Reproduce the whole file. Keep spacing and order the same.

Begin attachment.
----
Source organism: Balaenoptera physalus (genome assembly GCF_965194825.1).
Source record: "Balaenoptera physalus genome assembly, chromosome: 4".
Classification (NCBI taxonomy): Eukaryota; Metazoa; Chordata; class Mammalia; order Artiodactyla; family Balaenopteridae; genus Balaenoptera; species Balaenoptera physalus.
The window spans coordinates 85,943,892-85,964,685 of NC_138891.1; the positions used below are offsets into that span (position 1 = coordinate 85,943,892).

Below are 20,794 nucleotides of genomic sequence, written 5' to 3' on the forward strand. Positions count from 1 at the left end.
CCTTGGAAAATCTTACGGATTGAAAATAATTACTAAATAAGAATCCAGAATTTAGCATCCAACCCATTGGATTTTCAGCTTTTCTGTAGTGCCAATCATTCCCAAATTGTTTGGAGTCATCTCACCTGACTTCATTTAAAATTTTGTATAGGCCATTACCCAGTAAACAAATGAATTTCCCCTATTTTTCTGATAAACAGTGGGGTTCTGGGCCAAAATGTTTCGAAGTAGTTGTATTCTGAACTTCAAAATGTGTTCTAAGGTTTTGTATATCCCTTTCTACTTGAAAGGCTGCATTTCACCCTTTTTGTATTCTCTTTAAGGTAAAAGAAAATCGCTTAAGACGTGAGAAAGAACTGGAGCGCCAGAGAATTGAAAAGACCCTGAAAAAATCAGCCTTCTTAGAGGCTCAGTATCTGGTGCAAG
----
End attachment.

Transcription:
Source organism: Balaenoptera physalus (genome assembly GCF_965194825.1).
Source record: "Balaenoptera physalus genome assembly, chromosome: 4".
Classification (NCBI taxonomy): Eukaryota; Metazoa; Chordata; class Mammalia; order Artiodactyla; family Balaenopteridae; genus Balaenoptera; species Balaenoptera physalus.
The window spans coordinates 85,943,892-85,964,685 of NC_138891.1; the positions used below are offsets into that span (position 1 = coordinate 85,943,892).

Below are 20,794 nucleotides of genomic sequence, written 5' to 3' on the forward strand. Positions count from 1 at the left end.
CCTTGGAAAATCTTACGGATTGAAAATAATTACTAAATAAGAATCCAGAATTTAGCATCCAACCCATTGGATTTTCAGCTTTTCTGTAGTGCCAATCATTCCCAAATTGTTTGGAGTCATCTCACCTGACTTCATTTAAAATTTTGTATAGGCCATTACCCAGTAAACAAATGAATTTCCCCTATTTTTCTGATAAACAGTGGGGTTCTGGGCCAAAATGTTTCGAAGTAGTTGTATTCTGAACTTCAAAATGTGTTCTAAGGTTTTGTATATCCCTTTCTACTTGAAAGGCTGCATTTCACCCTTTTTGTATTCTCTTTAAGGTAAAAGAAAATCGCTTAAGACGTGAGAAAGAACTGGAGCGCCAGAGAATTGAAAAGACCCTGAAAAAATCAGCCTTCTTAGAGGCTCAGTATCTGGTGCAAG